(Updated Monday, Jan. 7, approx. 10 pm PDT)
I am not a fan of public cursing. Not to say that I never do it, but I think it is often overused. I do use it in my plays where I believe it illuminates the world of my characters. Some of my plays have extensive cursing, some none at all.
One consequence of overuse is that it ceases to serve its function of emotional release/intensification. I had a college roommate who used the f-bomb approximately once per sentence and it just became noise. It’s when it is used sparingly that it is at its most powerful.
Representative Rashida Tlaib’s use of the mf-bomb is effective, because Rep. Tlaib isn’t known for public cursing, so when she does it, it’s clear she feels strongly about what she is cursing. The cursing is not just noise; it actually counts for something significant.
I find the public dustup over Rep. Tlaib’s use of the mf-bomb to be odd. I do think Bitter Gertrude (Melissa Hillman) has good points in her post “Rashida Tlaib Shouldn’t Apologize. You Should for Your Sexist Double standard.” but I also think something else is going on.
Bitter Gertrude’s idea is that white men get a pass on public cursing and women and people of color don’t. And I’m sure she’s right.
But I think what those who are freaking out about the mf-bomb are upset about is that a Muslim woman is engaging in public behavior that is contrary to our preconceptions of what Muslim women can do.
We’ve had to adjust to the fact that a Muslim woman not only can run for and serve in congress, she can also curse as freely as a white Christian male can. And I think that adjustment is a good thing.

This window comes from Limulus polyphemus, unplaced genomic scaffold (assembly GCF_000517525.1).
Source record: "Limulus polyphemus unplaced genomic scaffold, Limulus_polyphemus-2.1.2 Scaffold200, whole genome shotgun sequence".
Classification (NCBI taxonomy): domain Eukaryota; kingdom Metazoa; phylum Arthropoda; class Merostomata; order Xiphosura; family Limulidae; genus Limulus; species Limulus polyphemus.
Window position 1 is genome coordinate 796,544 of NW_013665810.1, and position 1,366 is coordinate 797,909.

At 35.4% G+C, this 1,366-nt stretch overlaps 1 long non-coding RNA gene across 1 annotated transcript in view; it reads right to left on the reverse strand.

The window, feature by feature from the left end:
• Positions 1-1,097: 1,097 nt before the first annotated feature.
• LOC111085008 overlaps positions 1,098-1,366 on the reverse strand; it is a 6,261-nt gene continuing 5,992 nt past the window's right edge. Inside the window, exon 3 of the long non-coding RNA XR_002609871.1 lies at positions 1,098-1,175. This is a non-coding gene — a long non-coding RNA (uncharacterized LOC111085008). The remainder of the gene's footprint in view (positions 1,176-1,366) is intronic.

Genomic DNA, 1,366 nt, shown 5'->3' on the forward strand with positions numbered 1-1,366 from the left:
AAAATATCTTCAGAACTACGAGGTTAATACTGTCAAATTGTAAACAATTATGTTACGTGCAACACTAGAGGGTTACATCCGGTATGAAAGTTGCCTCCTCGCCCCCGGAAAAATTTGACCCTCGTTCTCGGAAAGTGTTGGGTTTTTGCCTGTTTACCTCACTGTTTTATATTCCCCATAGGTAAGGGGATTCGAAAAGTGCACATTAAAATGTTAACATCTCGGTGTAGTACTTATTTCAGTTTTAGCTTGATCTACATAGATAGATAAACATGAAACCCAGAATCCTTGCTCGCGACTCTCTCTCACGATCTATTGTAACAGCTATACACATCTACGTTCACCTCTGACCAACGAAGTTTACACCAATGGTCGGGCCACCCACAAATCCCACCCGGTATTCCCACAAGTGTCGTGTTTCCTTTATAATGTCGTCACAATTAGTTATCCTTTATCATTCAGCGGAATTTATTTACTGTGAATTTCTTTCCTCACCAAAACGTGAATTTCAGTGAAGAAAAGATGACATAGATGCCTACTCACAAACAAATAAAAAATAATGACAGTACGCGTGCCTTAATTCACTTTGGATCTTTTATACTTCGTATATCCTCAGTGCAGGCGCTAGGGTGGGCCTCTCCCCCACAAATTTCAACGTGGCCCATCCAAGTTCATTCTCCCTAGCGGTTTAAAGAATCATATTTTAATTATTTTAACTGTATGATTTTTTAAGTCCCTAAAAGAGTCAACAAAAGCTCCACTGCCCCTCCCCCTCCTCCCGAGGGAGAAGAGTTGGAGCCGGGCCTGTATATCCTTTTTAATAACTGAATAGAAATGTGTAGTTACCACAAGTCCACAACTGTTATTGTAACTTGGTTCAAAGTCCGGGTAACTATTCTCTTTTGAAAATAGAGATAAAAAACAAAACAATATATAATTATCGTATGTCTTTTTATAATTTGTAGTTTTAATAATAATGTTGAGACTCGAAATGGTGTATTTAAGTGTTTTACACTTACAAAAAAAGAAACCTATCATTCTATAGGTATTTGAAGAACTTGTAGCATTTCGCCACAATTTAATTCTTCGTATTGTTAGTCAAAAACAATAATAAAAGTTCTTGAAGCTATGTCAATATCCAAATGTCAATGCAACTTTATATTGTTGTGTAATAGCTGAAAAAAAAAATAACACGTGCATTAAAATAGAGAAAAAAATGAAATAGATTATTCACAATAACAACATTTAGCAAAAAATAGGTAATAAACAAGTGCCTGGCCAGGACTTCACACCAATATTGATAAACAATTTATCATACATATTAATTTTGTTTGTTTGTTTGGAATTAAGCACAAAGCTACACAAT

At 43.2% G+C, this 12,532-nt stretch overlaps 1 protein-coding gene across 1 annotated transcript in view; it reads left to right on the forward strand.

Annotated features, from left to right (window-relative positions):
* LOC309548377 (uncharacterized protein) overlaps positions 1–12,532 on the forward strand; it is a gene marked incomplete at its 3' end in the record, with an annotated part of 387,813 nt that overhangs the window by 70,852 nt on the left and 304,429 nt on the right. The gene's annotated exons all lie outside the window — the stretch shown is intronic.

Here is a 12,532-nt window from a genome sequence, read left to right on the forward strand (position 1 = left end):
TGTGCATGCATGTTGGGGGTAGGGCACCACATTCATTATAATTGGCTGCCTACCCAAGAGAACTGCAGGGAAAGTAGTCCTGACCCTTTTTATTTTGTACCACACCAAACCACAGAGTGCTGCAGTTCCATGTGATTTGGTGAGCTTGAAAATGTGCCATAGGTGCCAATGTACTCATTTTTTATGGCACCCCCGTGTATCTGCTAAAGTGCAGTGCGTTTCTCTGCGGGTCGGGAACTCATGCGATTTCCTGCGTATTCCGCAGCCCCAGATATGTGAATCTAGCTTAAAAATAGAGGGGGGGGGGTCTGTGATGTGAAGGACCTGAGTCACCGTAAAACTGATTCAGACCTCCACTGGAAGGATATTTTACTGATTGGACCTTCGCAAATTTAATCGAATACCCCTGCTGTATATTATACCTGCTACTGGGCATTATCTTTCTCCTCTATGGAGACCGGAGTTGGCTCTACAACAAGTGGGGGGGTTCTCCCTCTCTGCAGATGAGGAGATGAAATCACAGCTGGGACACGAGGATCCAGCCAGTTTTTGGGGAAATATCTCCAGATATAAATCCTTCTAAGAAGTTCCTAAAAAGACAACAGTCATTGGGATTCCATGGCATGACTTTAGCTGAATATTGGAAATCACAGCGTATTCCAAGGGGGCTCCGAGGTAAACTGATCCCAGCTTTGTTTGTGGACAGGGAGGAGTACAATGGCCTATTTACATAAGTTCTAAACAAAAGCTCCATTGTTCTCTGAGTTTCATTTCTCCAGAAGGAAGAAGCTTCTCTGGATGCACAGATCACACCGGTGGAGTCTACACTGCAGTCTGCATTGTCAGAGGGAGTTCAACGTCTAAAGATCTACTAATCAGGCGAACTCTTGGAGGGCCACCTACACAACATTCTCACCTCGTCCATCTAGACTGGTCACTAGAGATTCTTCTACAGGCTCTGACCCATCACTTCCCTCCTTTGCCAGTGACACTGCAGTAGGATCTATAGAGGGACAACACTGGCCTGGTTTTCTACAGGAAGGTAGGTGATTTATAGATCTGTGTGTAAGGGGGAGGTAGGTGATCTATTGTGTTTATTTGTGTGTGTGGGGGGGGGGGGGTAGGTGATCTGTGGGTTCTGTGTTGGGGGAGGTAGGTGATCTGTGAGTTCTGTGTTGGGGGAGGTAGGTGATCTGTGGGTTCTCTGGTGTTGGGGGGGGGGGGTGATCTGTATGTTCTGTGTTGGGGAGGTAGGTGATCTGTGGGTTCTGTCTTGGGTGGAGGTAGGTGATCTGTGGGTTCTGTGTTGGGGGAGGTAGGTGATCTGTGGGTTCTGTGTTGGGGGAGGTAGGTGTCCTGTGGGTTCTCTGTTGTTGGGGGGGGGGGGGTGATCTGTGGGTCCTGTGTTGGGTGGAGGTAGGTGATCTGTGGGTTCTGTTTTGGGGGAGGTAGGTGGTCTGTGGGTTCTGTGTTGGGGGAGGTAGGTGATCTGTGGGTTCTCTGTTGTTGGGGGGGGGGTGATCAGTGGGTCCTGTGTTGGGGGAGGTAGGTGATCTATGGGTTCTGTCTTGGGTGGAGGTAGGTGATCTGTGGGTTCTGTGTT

I’ll admit that, like many other Americans, I am not knowledgeable about the broad variety that exists within the religion of Islam. I’ve been privileged to have Muslim co-workers, and this has taught me some about this diversity within the Muslim faith.
And yet I am surprised. On the Friday preceding this post, I passed on the street a woman wearing a niqab so that I could only see her eyes. She had a young girl with her, I’d guess to be about 7 years old, presumably her daughter.
As I passed them, she used her mom voice with her daughter. Anyone who has ever been fortunate enough to grow up with a mother (well, mixed blessing, but that’s another story) knows the mom voice. Including anyone whose mom wears a niqab.
Okay, so there are two mom voices, one for when she’s happy with you and one for when she isn’t, but there is no mistaking it for something else. And this was the happy voice. So I now have it in my range of experience that a woman wearing a niqab can have the happy mom voice. I don’t know why I might have thought otherwise – I really hadn’t though about this at all – but it’s good that I need to think about this now.
This all affects my perception of what Muslim women can and cannot do. And that’s a good thing – that my perception has been altered. And it’s what I believe the folks who are freaking out about Rep. Tlaib’s use of the mf-bomb are actually freaking out about.
I look forward to the 116th United States House of Representatives with all its diversity. May we learn much from the presence of Muslim women – one with and one without hijab – of Native Americans, of representatives of financial diversity. Hope!
(This post is a cleaned-up edit of my thread on this subject on Twitter.)
(Addendum to post in conjunction with the latest edit.)
In my original post, I incorrectly referred to Rep. Tlaib as wearing a hijab. Actually, Rep. Ilhan Omar is Muslim and wears a hijab. And I don’t even have a good excuse, as when I was doing the post, I had to look up Rep. Tlaib’s Twitter handle and saw her photo. Just a reminder that I need to slow down and see the complexity and individual-ness in individuals. My apologies to both Rep. Tlaib and Rep. Omar.